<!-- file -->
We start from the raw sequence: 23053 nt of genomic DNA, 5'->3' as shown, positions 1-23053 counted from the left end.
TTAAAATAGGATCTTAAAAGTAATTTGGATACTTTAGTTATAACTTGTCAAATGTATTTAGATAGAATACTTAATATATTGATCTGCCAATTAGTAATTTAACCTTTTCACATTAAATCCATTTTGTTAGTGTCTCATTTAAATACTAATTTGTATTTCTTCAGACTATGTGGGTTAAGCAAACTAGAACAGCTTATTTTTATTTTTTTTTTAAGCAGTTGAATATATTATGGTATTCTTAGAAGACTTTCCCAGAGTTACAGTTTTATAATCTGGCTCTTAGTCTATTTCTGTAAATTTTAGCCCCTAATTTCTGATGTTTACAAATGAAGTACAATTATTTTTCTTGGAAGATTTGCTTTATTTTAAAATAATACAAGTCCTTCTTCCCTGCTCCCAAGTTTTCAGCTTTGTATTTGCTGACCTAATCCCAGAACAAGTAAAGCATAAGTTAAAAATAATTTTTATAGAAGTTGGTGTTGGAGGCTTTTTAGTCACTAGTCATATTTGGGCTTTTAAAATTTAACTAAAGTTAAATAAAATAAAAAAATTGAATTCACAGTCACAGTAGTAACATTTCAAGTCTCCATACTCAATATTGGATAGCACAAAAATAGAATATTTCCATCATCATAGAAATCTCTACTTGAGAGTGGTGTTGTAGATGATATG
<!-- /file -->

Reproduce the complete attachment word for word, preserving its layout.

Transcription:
We start from the raw sequence: 23053 nt of genomic DNA, 5'->3' as shown, positions 1-23053 counted from the left end.
TTAAAATAGGATCTTAAAAGTAATTTGGATACTTTAGTTATAACTTGTCAAATGTATTTAGATAGAATACTTAATATATTGATCTGCCAATTAGTAATTTAACCTTTTCACATTAAATCCATTTTGTTAGTGTCTCATTTAAATACTAATTTGTATTTCTTCAGACTATGTGGGTTAAGCAAACTAGAACAGCTTATTTTTATTTTTTTTTTAAGCAGTTGAATATATTATGGTATTCTTAGAAGACTTTCCCAGAGTTACAGTTTTATAATCTGGCTCTTAGTCTATTTCTGTAAATTTTAGCCCCTAATTTCTGATGTTTACAAATGAAGTACAATTATTTTTCTTGGAAGATTTGCTTTATTTTAAAATAATACAAGTCCTTCTTCCCTGCTCCCAAGTTTTCAGCTTTGTATTTGCTGACCTAATCCCAGAACAAGTAAAGCATAAGTTAAAAATAATTTTTATAGAAGTTGGTGTTGGAGGCTTTTTAGTCACTAGTCATATTTGGGCTTTTAAAATTTAACTAAAGTTAAATAAAATAAAAAAATTGAATTCACAGTCACAGTAGTAACATTTCAAGTCTCCATACTCAATATTGGATAGCACAAAAATAGAATATTTCCATCATCATAGAAATCTCTACTTGAGAGTGGTGTTGTAGATGATATG